Your topic title uses 'breakeven'; this makes sense - the 'break-even point' is when a company breaks even; for the first few months/years there are start-up costs, and perhaps they have to pay annual bills in advance; they make some money, but the money they make doesn't outweigh their costs. At the break-even point they go from net loss to net profit.
If the phrase is 'profit breakdown', the context you give seems odd. A profit breakdown is an analytical report, showing various sources of profit.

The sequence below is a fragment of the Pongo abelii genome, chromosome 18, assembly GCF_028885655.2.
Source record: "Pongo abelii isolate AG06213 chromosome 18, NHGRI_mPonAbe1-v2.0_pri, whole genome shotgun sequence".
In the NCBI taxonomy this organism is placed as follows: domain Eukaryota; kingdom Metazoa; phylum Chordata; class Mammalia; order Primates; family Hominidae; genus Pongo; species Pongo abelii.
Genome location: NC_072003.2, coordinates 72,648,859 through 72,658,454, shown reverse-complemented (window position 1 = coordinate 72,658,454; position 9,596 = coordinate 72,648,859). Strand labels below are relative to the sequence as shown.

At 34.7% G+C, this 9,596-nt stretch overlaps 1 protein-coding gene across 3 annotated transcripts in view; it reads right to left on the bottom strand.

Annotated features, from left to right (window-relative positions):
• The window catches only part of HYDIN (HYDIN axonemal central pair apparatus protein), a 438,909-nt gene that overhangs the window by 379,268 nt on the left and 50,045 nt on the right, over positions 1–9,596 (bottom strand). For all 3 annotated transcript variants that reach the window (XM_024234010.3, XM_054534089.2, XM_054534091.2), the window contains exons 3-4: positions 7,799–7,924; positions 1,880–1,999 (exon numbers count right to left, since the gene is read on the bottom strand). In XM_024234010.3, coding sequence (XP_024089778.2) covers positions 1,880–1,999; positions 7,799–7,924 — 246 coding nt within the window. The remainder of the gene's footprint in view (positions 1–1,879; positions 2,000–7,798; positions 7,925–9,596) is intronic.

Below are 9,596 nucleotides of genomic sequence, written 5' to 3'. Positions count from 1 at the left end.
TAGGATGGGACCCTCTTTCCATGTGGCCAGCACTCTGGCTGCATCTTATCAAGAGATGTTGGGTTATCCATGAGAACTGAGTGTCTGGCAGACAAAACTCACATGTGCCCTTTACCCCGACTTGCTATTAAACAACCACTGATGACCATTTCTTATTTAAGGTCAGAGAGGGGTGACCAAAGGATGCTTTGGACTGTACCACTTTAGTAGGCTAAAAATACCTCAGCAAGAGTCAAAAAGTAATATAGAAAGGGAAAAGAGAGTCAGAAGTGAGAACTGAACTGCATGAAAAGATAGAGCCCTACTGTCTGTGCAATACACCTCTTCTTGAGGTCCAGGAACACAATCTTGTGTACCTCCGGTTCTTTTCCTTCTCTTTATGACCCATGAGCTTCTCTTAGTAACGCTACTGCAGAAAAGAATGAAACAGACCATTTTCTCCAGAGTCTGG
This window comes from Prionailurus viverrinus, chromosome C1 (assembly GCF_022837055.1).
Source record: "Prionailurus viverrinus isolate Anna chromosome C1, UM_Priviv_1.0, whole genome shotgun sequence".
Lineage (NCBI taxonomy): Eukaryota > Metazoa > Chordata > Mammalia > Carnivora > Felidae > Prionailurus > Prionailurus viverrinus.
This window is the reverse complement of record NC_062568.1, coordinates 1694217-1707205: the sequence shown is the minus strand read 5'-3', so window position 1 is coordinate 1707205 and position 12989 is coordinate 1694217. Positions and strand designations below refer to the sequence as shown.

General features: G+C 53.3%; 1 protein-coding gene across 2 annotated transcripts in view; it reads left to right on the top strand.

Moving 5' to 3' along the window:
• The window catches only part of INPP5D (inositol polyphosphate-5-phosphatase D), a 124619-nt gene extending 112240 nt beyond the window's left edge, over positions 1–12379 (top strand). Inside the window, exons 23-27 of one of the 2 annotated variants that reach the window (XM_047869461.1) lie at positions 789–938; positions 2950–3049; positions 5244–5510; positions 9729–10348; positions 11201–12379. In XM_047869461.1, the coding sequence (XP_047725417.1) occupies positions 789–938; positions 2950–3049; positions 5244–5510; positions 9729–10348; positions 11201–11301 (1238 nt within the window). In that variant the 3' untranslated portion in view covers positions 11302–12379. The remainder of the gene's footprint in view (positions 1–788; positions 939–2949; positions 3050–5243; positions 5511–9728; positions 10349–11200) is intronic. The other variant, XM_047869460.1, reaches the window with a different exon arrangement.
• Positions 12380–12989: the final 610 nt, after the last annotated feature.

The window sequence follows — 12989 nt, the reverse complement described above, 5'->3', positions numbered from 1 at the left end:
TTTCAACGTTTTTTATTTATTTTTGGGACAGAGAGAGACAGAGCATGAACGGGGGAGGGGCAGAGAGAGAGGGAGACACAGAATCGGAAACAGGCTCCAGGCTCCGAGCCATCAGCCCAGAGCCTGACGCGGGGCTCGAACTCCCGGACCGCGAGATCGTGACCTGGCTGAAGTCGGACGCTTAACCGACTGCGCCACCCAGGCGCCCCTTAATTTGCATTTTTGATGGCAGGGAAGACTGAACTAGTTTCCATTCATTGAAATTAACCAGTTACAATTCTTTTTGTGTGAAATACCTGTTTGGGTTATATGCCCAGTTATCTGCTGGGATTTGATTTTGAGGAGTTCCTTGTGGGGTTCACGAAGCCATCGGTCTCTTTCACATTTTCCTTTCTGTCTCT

The context suggests that what is going on is what would be called - in British English at least - a 'loss-leader' (when a company loses money on deal at the beginning of a customer relationship - a multi-part series of magazines, say, with the first one at 99p and the next 99 at £7.50).
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